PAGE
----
Darien resident receives heart transplant, brings home gold in national games
Receiving an organ transplant is a second chance that not everyone gets. One Darien resident is making the most out of his gift.
After suffering two heart attacks within two weeks, Pete Kenyon was locked in a struggle to survive. However, an investigative trial for a new heart pump gave Kenyon the time he needed to receive a heart transplant.
"I became a record holder because I was the last test patient with the device," Kenyon, now 72, said. "I had it for over three years."
Since that time, Kenyon said someone else has surpassed his record for having the heart pump because of improvements in the technology.
During the time before Kenyon got his new heart, he spent time at home telecommuting to his job as a reinsurance executive. After three years, his heart pump began to wear out and Kenyon was forced to return to the hospital. Two days later, Kenyon received a new heart.
"I was lucky because my donor was a triathlete," Kenyon said.
The man Kenyon received his heart from died of a brain aneurism while coaching an ice hockey team. Kenyon is extremely proud of the heart he was given.
"This heart ran in the 2001 Boston Marathon and finished," Kenyon said, pointing at his chest.
Kenyon recently completed his fourth trip to the US Transplant Games where he won four gold medals in the 50-meter, 100-meter, 200-meter and 400-meter freestyle swimming competitions. However, the competition isn't the only reason Kenyon enjoys competing in the transplant games, it's also the people he gets to meet.
"There are a lot of people I've swam against and swam with," Kenyon said, "and there is always a lot of camaraderie because of what we've gone through."
This year's games were a little different than previous years because Kenyon was part of Team Liberty instead of Team Connecticut.
"They organize us geographically and because I'm from lower Fairfield county, I'm closer to New York City," Kenyon said. However, Kenyon said he still had opportunities to see his old teammates.
Andrea Savisky, division program director for the National Kidney Foundation, said the US Transplant Games were started in 1990 as a way for people who have received transplants to compete as well as showing people that transplants are successful.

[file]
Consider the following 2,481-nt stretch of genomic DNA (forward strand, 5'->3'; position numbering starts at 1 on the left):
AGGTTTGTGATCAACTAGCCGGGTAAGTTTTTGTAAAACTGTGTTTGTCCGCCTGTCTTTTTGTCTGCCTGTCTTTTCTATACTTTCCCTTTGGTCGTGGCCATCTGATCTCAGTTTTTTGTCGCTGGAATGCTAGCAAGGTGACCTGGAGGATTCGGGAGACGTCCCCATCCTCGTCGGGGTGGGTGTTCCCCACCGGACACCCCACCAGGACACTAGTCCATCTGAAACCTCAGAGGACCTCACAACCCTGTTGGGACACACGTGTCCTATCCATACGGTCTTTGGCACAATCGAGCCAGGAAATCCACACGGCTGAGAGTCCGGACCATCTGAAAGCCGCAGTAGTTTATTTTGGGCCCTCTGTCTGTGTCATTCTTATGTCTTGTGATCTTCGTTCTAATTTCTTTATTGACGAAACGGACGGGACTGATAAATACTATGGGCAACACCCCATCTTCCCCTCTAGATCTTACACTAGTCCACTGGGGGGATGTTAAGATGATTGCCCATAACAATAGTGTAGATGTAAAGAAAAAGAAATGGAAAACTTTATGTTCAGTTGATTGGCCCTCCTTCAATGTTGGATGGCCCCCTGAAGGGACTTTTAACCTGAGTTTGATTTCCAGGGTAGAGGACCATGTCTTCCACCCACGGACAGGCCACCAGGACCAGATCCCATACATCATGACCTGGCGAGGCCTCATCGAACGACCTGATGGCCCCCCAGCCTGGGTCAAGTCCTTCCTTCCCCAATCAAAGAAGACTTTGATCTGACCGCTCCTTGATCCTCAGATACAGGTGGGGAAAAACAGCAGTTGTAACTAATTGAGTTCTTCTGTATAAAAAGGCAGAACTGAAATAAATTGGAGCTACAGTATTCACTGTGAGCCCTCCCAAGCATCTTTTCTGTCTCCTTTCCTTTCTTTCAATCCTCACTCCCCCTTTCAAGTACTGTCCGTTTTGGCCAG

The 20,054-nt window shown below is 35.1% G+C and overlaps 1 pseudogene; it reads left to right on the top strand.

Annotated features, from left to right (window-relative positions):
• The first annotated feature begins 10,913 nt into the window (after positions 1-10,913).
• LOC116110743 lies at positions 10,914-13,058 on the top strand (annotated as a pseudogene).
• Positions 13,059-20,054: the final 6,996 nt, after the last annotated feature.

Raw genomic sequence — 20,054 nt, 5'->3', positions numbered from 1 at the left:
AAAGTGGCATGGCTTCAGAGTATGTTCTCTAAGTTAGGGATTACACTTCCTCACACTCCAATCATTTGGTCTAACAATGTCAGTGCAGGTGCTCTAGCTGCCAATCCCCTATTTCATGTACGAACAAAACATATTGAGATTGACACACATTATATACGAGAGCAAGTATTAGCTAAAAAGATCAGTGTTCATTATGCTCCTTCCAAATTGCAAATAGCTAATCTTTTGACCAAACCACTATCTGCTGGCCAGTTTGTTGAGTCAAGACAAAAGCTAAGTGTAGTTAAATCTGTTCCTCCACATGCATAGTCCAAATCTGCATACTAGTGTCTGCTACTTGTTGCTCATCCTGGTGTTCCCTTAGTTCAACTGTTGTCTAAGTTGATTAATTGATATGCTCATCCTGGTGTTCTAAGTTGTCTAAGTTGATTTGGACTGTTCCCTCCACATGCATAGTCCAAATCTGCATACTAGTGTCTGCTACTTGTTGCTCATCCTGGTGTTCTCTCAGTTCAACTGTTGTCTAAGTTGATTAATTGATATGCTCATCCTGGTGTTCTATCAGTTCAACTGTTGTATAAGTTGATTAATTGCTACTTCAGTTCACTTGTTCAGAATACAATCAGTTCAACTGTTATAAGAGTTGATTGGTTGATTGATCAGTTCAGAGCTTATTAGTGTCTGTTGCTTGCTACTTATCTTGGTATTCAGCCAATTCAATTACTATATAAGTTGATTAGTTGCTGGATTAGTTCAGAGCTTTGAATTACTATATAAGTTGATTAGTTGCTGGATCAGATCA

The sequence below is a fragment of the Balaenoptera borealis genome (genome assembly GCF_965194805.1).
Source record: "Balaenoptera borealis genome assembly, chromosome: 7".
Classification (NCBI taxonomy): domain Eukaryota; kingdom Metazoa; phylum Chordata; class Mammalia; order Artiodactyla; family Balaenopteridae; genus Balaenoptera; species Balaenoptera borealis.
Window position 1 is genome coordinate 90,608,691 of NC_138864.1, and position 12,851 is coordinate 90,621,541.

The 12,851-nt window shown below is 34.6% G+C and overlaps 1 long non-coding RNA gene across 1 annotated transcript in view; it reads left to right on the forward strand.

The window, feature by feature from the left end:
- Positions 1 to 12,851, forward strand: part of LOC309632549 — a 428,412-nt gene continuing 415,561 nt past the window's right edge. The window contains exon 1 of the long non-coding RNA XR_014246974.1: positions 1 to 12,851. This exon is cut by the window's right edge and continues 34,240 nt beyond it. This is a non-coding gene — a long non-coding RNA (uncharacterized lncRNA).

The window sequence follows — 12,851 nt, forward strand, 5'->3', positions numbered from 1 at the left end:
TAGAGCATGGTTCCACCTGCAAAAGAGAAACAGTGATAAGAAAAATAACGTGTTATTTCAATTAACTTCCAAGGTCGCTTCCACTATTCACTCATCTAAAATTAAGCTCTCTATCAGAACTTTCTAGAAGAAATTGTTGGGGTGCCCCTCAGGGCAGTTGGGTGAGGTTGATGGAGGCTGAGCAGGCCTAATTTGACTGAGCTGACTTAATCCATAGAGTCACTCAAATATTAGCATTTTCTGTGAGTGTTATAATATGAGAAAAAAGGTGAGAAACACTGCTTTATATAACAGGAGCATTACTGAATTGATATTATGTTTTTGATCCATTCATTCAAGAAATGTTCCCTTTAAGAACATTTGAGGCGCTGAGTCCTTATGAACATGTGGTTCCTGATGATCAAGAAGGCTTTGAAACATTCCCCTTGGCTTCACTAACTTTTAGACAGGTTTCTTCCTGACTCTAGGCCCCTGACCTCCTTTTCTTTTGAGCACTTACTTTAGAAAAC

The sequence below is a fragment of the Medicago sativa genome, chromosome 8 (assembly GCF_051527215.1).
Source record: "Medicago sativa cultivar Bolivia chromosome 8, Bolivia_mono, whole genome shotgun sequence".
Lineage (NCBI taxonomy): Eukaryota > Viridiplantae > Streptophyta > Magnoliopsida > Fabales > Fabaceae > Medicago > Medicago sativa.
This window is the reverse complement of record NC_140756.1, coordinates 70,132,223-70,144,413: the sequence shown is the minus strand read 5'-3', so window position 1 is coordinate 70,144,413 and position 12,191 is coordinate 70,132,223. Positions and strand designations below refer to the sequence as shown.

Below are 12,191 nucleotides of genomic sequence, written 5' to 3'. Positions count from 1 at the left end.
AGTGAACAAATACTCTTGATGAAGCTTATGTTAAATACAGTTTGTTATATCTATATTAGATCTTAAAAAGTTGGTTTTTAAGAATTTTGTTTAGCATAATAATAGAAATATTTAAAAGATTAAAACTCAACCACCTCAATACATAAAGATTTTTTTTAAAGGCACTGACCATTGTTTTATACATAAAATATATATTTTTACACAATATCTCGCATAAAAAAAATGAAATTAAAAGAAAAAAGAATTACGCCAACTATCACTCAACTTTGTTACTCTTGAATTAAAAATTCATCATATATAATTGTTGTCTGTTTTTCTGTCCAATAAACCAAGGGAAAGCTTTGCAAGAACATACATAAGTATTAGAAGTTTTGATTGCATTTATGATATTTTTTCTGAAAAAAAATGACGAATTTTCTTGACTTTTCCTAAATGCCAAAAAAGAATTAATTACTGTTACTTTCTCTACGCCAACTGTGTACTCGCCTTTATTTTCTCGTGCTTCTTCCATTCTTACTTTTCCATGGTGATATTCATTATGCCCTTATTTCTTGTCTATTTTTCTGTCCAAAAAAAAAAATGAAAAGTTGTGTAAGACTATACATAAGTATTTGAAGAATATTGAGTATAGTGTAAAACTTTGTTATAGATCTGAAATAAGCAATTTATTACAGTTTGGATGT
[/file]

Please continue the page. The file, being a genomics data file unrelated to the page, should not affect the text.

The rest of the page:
"Many years ago in 1954 the first successful transplant was a kidney transplant," Savinsky said.
When the games first started, about 200 people competed. Since then, the games have grown to include about 10,000 competitors, Savinsky said.
While in Wisconsin competing, Kenyon had a chance to catch up with a friend of his from his days in the Navy. "One of my shipmates lives in Wisconsin and he spent half the day with me before I had to compete," Kenyon said.
Even after his recent success in Wisconsin, Kenyon is still looking to compete; this time on a bigger stage.
"I'm now looking at the World Transplant Games," Kenyon said.
The World Transplant Games are scheduled to be held in Goteborg, Sweden, in June 2011.
Right now, Kenyon is competing in the highest age bracket which is for competitors who are 70 or older.
"I hope to compete when it's [age bracket] 80-plus," Kenyon said.
By competing in the US Transplant Games, Kenyon hopes that people will realize there is quality of life after receiving a transplant. He also hopes that people will consider becoming organ and tissue donors.
Kenyon is going to give all four of his gold medals to the doctors and nurses who treated him while he was in the hospital
"I give them to the people who got me to where I am today."